When I was younger I watched the movie series “Bring it On”. It was about two different cheer squads competing against each other. I had two sisters so I had no choice but to watch these movies. However, in watching them I noticed the athleticism and popularity around the cheerleaders that it always consumed me to seek why that was and more importantly how they physically were able to do these acrobatic stunts. Moreover, growing up I always heard that cheerleading was a feminine thing and the term “Cheerleading isn’t a real sport”. Thus because of this ideology I grew up around I wanted to understand and look at cheerleading from a different perspective. I wanted to view this from the lens of actual participants. Therefore, I decided to do my topic on the UNC Cheerleading squad gearing my research question on what were the psychological/psychosocial benefits of cheerleading.
At UNC, the cheerleading program is composed of two Coed squads (JV and Varsity). The squads perform at the athletic events around campus and some off campus. In order to join the team you must first tryout in front of the coaches. While meeting the minimal requirement in tumbling abilities (Females) and for males just being athletic and being willing to learn (Cheer, n.d). Moreover, while cheerleading is an extremely dangerous sport, it provides physical, social, and mental benefits to the individuals that participate. These benefits vary from encouraging fair competition to physical exercise and making new friends/connections (Schlindwein M, 2017). Furthermore, in a study done with the University of Wyoming it was found that a great reason of participation on a collegiate cheer team is because of the positive encouragement that comes with being apart of the team, the close bonds you create with your team and the extrinsic benefit of being able to perform in front of a large crowd (Raaben & Readdy, 2016).
Observational Data and Analysis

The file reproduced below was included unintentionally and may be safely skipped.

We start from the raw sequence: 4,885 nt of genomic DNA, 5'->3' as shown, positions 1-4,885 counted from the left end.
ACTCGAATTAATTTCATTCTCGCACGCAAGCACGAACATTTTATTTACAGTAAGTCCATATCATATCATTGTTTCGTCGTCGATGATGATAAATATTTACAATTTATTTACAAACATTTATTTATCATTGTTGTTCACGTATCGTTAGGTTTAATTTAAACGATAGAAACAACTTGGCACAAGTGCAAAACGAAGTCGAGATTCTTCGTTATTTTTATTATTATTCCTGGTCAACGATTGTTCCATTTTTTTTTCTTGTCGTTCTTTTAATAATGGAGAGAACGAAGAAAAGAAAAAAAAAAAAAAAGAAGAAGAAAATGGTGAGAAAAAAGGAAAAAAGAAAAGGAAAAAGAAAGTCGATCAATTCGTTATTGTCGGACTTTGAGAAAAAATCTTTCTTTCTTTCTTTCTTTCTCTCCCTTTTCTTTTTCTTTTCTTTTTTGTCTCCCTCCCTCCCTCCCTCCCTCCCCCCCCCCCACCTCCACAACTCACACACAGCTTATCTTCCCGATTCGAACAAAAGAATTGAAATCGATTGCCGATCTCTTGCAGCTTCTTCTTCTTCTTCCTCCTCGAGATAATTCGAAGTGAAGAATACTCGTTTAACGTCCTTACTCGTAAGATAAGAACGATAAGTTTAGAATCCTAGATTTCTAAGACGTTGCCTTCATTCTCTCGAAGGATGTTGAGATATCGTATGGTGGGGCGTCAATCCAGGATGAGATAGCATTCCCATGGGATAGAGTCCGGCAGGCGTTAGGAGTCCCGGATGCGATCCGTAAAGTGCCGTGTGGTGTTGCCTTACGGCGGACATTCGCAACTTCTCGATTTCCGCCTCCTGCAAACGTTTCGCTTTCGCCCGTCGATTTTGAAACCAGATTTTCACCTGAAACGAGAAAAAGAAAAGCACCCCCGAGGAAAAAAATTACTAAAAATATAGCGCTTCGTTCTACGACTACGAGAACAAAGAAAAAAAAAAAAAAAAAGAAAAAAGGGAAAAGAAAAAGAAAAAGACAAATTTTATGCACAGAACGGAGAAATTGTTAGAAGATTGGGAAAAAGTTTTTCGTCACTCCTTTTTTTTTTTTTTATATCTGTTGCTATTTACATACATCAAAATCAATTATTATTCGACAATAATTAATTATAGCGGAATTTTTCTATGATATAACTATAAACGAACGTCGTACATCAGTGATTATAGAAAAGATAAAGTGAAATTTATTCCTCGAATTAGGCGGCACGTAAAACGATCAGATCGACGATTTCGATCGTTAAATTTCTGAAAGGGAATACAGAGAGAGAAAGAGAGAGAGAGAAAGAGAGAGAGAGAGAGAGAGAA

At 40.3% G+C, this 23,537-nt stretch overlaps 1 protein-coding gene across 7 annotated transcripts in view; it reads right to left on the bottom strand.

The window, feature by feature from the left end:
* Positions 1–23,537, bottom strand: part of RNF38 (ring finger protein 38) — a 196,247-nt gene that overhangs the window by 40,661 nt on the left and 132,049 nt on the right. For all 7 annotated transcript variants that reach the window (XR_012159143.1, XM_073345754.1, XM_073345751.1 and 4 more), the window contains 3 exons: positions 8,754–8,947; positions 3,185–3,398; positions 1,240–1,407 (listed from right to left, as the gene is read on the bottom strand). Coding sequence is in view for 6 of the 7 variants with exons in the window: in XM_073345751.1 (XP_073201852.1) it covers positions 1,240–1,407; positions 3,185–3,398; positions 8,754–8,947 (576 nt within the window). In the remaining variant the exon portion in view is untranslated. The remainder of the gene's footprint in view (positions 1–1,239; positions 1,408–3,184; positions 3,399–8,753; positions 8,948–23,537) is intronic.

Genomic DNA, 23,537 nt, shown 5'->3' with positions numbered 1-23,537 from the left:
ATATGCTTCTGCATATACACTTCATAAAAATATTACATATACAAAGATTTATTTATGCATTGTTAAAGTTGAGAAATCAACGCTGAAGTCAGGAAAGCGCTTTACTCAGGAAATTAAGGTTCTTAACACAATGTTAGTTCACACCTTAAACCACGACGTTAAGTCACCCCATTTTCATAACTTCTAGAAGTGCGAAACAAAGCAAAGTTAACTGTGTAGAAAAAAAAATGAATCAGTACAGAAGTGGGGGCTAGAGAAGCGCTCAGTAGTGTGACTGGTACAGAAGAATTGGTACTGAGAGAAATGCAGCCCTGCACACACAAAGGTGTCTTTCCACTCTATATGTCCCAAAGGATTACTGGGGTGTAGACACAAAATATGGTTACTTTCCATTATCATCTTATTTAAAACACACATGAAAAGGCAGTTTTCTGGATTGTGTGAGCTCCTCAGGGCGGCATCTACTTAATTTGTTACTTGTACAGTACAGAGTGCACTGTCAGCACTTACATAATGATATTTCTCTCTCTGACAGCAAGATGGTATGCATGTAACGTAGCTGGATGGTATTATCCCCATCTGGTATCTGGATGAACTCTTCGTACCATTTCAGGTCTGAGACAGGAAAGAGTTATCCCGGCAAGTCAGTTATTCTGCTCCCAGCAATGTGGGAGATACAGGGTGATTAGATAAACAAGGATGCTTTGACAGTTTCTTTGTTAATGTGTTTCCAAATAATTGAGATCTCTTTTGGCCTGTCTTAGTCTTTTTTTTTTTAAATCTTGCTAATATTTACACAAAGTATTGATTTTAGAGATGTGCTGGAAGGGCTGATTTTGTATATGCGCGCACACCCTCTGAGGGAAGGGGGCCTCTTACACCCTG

For my research, I conducted one observation during the team’s practice and had a one on one interview with a member of the team. The initial observation was on March 2 from 5 to 7 P.M within the SRC gymnastics facility. This observation I conducted during practice was great in helping me observe the setting, interactions between members, and physical workout. All key components to understand the benefits that come with cheerleading. In the beginning, I only introduced myself to a few and one of the coaches. She was extremely friendly and from that initial interaction, I knew she was an approachable individual. I observed their practice from a distance noting down every little detail I could. To summarize, physically they stretched and warmed up together. After that, however, individuals split up into duos(Male and Female) and began doing due stunts with a few individuals circling around them to spot them if the women were to fall during the stunt. Then they transitioned into group stunts called pyramids. These stunts involved a lot of concentration and communication within the team. But, more on the observational side of things I noticed how friendly all the members were to one another. They were all joking around with each other. Exemplifying the feeling of belongingness that can benefit any individual psychologically. More importantly, I observed that all the members had UNC gear on from the shoes to shirts. It is there that I noted that this is a psychosocial benefit that comes with cheering because of the gear they have it aids them in giving a sense of association and popularity.